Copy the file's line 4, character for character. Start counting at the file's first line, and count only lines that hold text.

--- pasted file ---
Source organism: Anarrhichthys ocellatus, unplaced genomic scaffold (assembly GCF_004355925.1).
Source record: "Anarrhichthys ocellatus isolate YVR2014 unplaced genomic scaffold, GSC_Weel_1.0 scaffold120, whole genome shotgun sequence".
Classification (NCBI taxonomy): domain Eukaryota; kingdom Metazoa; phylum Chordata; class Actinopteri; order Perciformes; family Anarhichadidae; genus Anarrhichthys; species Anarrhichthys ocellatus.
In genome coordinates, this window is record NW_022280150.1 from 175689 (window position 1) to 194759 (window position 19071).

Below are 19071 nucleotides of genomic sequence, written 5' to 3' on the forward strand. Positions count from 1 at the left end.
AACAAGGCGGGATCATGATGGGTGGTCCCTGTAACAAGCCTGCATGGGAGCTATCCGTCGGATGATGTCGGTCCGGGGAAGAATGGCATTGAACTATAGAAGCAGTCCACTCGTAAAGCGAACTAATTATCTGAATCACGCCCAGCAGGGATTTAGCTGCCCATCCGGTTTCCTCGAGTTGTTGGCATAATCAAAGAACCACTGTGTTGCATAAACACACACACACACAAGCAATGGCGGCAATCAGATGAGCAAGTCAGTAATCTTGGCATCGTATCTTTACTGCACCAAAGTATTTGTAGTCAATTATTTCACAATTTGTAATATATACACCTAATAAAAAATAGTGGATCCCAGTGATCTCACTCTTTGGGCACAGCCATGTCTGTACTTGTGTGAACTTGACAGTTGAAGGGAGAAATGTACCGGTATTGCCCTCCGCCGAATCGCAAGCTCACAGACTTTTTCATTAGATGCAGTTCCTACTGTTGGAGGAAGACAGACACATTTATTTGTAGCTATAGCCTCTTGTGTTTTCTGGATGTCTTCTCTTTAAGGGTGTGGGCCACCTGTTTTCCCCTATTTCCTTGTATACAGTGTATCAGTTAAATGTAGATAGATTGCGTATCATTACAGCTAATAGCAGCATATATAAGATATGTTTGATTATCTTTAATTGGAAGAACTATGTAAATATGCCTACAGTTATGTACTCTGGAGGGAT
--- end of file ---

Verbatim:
In genome coordinates, this window is record NW_022280150.1 from 175689 (window position 1) to 194759 (window position 19071).